This study identified key mentoring components that could be adapted for KT mentorship. Overall, few studies were identified. Thus further research should explore whether and how mentoring should be tailored to baseline knowledge or skill and individual KT needs; evaluate newly developed or existing KT mentorship programs based on the factors identified here; and examine whether and how KT mentorship develops KT capacity. The conceptual framework could be used to develop or evaluate KT mentoring programs.
Available from: Andrea Mccloughen
- "The stages incorporate developmental functions, affective experiences and interaction patterns shaped by the individual and organisation (Kram 1983) and depict modification of mentor behaviours in relation to the mentee's development as he/she matures within the relationship. Unlike other support mechanisms, for example preceptorship , mentorship is concerned with long-term acquisition of skills in a developing career rather than more immediate improvement of performance and skills (Thompson et al. 2012). "
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ABSTRACT: Mentorship, often viewed as a central capacity of leadership, is acknowledged as influential in growing nurse leaders. Mentoring relationships are perceived as empowering connections offering a dynamic guided experience to promote growth and development in personal and professional life. A hermeneutic phenomenological approach informed by Heidegger and Gadamer was used to explore understandings and experiences of mentorship for nurse leadership by 13 Australian nurse leaders. We found that learning and transformation associated with becoming a nurse leader mentor was experienced as an enduring evolutionary process. Participants' life journeys provided experiences that developed their understandings and established their personal identity as a leader and mentor. We considered the journey motif in terms of its inextricable connection with lived time and used Heidegger's ecstasies of temporality as a lens to understand how the temporal dimensions of past, present and future influenced and shaped the development of nurse leader mentors. We found that our temporal existence influences interpretation of ourselves and the world. Individuals can benefit from multiple separate mentoring interludes, with different mentors, over a lifetime. For some nurses, becoming a leader and mentor is a lifelong transformative process that grows from diverse experience and influential role modelling rather than formal instruction.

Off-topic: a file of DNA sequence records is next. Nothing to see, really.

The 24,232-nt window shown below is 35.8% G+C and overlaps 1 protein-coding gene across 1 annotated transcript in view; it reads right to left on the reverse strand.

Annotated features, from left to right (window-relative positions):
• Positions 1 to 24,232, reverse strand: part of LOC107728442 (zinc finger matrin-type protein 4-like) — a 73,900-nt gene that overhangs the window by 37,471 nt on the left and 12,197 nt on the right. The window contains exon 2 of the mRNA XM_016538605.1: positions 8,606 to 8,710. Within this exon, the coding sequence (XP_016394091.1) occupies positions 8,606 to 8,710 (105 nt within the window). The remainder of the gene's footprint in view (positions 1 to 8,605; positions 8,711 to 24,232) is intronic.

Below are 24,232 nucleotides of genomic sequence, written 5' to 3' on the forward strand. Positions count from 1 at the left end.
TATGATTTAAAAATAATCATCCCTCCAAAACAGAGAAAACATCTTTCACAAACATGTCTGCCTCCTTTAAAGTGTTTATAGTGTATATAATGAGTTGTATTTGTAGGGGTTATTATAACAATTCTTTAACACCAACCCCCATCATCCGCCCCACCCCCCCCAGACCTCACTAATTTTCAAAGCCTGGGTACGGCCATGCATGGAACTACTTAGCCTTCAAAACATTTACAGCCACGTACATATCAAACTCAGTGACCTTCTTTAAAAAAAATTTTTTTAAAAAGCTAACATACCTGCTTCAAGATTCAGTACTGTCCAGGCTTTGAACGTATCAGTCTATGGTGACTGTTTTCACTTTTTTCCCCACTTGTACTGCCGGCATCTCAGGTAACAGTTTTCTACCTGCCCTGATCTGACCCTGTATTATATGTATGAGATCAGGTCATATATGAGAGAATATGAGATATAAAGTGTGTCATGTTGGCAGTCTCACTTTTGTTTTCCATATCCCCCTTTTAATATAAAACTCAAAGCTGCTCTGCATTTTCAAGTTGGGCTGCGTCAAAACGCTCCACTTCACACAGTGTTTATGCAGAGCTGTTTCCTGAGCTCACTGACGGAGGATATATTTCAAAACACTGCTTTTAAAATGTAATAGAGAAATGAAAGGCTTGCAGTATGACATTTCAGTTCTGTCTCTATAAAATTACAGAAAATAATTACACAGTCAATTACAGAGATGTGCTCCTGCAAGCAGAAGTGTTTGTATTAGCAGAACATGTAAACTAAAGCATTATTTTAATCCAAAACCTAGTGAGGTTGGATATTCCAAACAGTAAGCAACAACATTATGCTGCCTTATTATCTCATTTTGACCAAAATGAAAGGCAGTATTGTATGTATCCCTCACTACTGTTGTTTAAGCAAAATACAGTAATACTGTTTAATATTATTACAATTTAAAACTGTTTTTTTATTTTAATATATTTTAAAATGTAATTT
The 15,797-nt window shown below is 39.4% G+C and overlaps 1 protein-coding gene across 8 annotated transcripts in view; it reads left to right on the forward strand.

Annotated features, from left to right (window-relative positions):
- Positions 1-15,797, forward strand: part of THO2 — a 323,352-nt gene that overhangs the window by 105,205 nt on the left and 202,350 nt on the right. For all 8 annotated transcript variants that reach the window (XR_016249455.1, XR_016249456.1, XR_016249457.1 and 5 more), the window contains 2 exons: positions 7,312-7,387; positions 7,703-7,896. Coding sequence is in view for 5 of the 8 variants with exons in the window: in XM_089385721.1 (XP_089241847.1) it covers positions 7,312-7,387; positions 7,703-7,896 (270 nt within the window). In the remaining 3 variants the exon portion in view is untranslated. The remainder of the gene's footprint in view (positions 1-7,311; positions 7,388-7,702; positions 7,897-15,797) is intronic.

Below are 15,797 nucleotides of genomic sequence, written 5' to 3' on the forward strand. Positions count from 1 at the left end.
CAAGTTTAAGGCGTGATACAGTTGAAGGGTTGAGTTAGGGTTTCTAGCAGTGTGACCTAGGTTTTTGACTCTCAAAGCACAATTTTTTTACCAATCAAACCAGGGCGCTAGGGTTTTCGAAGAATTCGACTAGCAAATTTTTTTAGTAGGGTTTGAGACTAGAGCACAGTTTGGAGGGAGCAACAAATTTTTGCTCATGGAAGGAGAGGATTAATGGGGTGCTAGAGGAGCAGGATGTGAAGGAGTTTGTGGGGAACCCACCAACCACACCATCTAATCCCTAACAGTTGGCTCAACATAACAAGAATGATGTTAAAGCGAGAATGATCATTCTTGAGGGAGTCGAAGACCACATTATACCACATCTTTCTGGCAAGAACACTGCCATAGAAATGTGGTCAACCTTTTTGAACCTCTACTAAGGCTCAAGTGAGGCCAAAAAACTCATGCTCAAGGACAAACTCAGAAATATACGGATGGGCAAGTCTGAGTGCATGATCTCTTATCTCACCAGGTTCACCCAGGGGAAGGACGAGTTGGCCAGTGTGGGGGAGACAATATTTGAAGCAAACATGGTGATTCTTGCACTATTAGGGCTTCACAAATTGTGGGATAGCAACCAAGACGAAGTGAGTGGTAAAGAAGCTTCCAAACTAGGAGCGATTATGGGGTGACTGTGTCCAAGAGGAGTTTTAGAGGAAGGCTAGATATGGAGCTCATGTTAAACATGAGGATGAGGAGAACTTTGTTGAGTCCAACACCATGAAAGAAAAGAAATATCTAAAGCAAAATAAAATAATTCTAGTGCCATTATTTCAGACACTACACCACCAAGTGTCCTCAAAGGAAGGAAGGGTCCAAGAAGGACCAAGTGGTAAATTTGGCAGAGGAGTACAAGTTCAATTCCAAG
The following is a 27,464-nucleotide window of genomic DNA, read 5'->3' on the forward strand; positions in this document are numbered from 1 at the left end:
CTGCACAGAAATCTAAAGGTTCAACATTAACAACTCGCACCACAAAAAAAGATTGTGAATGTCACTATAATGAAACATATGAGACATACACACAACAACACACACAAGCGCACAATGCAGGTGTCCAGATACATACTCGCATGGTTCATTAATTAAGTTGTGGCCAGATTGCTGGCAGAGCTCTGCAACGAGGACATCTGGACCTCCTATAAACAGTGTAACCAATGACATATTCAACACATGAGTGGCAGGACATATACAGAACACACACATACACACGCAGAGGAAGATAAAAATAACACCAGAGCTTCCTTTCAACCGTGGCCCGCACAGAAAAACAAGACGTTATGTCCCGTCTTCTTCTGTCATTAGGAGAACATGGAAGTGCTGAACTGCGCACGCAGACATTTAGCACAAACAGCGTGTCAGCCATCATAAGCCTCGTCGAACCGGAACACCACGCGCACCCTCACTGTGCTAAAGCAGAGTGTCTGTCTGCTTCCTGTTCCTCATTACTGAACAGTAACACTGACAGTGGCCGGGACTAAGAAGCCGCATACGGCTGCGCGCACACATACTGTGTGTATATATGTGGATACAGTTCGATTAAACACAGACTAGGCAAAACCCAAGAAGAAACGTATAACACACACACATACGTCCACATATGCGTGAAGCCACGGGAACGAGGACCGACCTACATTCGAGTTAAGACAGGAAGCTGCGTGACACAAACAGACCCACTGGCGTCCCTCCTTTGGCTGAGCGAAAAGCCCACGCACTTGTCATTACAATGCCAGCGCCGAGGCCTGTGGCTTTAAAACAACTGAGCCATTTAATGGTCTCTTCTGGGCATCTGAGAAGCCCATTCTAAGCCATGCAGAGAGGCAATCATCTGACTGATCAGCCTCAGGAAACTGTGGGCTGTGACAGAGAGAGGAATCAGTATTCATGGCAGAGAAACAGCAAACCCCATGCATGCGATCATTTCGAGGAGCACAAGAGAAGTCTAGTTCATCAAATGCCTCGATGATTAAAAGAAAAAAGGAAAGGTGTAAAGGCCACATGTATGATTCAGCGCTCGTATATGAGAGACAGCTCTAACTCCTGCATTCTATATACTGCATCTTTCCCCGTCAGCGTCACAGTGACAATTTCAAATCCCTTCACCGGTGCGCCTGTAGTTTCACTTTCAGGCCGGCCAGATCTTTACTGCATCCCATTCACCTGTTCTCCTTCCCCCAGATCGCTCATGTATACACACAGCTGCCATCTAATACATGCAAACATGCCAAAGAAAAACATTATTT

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ABSTRACT: Employing nurses as opinion leaders to implement guidelines may be a promising implementation activity. Until now, insight into necessary competencies of nurse opinion leaders is lacking. We studied and supported aspiring nurse opinion leaders, using a training program based on social influence and implementation theory. Twenty-one competencies were identified, of which the most important were cooperating, communicating, delegating, giving feedback, networking, and information processing. Understanding and addressing these competencies may support the implementation of evidence-based guidelines.